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2 Key Criteria Warren Buffett Looks For In His Investments

Credit: Fool Editorial Photos

Warren Buffett’s track record makes him one of the investing community’s all-time greats. From 1965 to 2016, he generated an incredible annual return of 19%. In Buffett’s 1989 letter to his shareholders, he shared his key considerations when evaluating a company as an acquisition opportunity.

Given his accomplishments, it would be useful for any investor to learn from Buffett. (Since Buffett looks at stocks as a piece of a business, stock market investors can still benefit from understanding how Buffett thinks through whole acquisitions.) There are six criteria in Buffett’s checklist.

In a previous article, I’ve looked at the first criterion. In this article, let’s study the second criterion:

“Demonstrated consistent earnings power (future projections are of little interest to us, nor are “turnaround” situations).”

Buffett is known to like businesses that have strong pricing and earnings power, so the second criterion should come as no surprise. But why is this so important to him?

Pricing power is defined as the effect that a change in the price of a company’s product has on the demand for that product. Businesses with strong and consistent pricing power should see stable or even growing demand over time even when the price of its product is increasing steadily.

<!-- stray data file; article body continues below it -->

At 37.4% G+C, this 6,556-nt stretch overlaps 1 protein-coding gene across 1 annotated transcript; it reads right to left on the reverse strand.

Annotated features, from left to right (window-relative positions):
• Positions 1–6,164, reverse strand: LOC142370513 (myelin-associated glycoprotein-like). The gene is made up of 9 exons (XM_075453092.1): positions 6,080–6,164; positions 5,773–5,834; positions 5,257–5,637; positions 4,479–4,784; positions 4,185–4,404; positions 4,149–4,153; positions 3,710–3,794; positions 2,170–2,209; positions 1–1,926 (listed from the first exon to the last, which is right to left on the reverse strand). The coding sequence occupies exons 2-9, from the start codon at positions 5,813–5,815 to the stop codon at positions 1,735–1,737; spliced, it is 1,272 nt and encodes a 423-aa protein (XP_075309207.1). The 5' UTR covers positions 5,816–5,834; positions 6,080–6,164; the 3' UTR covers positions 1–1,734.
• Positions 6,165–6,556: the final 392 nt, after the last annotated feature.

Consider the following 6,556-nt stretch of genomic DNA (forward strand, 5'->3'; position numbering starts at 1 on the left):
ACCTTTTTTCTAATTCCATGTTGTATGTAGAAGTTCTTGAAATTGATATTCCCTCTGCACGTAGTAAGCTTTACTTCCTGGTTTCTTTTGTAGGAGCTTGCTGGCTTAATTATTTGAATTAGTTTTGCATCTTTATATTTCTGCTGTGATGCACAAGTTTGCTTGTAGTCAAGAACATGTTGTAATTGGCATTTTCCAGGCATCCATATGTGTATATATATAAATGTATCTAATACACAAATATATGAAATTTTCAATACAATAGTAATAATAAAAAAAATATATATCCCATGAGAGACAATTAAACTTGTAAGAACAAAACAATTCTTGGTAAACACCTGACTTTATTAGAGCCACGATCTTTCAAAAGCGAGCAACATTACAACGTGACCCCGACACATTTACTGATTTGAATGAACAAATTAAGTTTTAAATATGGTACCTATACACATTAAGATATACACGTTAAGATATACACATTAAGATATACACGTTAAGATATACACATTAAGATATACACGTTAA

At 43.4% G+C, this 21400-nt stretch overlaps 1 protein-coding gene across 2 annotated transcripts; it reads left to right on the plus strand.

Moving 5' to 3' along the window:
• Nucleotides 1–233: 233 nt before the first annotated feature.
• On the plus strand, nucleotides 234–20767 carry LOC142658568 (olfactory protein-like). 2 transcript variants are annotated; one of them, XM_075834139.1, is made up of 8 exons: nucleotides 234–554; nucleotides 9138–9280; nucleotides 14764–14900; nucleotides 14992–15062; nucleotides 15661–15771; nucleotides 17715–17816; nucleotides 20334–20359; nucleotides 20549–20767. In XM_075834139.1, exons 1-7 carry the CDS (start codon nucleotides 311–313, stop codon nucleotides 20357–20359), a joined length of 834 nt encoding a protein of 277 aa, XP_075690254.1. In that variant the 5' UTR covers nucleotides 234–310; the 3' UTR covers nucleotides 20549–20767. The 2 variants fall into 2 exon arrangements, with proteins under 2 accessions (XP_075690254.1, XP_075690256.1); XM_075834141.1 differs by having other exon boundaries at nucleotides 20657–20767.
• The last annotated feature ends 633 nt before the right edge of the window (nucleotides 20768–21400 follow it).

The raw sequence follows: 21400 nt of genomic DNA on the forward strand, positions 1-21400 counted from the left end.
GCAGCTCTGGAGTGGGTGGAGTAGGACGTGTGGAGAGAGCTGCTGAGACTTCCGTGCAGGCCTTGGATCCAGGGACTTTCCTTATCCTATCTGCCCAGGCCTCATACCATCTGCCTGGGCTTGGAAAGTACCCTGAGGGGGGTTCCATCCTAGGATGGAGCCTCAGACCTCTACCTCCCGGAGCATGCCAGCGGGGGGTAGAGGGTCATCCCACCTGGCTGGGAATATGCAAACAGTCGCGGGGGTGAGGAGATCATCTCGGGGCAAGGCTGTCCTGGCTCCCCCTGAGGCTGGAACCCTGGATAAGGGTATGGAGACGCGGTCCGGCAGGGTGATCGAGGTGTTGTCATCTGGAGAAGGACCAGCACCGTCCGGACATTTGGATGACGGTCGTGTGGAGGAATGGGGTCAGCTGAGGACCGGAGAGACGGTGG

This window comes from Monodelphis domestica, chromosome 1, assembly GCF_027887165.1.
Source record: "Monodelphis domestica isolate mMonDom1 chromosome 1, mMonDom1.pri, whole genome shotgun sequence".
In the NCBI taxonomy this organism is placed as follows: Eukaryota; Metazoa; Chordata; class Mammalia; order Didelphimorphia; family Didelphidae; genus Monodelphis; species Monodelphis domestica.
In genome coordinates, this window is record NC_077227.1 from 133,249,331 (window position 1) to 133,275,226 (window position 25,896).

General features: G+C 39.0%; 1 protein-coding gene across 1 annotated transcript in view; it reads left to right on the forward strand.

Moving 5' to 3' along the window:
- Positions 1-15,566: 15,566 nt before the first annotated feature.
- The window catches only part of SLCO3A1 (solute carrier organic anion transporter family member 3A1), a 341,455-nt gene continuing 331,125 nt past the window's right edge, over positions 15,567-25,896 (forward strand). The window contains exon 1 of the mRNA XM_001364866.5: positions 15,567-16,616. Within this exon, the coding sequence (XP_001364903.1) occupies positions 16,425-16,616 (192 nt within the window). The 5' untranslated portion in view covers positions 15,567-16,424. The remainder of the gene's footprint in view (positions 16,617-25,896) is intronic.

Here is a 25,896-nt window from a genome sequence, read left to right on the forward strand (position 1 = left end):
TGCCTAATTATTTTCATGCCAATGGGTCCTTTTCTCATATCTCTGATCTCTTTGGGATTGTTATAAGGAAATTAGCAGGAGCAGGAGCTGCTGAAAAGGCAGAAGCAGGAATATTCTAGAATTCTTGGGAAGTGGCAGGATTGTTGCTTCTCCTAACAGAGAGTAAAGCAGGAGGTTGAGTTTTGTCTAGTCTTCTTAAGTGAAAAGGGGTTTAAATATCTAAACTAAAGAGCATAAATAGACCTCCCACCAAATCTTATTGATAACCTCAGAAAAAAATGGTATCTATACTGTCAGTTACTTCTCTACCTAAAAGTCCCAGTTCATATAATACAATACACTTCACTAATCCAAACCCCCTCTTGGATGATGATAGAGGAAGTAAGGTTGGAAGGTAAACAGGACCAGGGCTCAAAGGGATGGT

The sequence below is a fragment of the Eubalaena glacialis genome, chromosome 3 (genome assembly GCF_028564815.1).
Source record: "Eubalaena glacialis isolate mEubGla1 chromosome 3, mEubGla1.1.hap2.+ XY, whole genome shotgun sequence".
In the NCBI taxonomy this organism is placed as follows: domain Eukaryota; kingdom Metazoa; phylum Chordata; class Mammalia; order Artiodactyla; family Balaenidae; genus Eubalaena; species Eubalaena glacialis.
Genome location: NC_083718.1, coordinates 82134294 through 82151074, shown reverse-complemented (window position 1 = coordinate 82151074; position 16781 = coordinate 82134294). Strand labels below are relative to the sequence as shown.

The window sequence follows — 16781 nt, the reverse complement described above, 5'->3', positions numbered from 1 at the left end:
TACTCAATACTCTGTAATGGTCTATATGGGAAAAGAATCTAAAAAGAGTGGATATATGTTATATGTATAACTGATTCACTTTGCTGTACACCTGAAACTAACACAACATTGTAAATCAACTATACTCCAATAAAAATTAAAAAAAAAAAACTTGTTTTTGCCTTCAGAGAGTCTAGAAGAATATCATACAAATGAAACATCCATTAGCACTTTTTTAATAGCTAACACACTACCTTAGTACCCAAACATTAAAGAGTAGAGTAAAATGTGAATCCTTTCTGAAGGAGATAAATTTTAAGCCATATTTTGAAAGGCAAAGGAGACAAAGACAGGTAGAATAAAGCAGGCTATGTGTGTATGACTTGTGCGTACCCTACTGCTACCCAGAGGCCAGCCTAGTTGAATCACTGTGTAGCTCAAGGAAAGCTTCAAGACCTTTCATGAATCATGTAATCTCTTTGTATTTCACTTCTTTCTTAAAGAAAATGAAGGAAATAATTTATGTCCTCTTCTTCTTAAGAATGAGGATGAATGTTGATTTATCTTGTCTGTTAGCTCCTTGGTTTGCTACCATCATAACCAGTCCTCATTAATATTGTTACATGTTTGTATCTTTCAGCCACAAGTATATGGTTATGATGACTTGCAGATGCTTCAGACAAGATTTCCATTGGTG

Higher prices combined with stable or growing demand would equate to more revenue. If the company’s costs are kept in check, higher revenue would then lead to higher profits. This is what Buffett wants in the businesses he invests in. Over the long term, a company that has strong pricing power has a better chance of success.

The other interesting point in this criterion is that Buffett is not interested in future projections or turnarounds. This is because the future is hard to predict accurately; this includes a positive change in customer behaviour toward a company. As such, future projections or turnarounds just don’t make the cut for Buffett, who is looking for a business which already has a superior product and strong pricing power. These two characteristics together can tilt the probability of success in our favour over the long-term.

If you enjoyed this, stay tuned for more on Buffett’s acquisition criteria in the coming weeks! [Editor’s note: Articles on Buffett’s third, fourth, fifth, and sixth criteria have been published. They can be found hereherehere, and here.]

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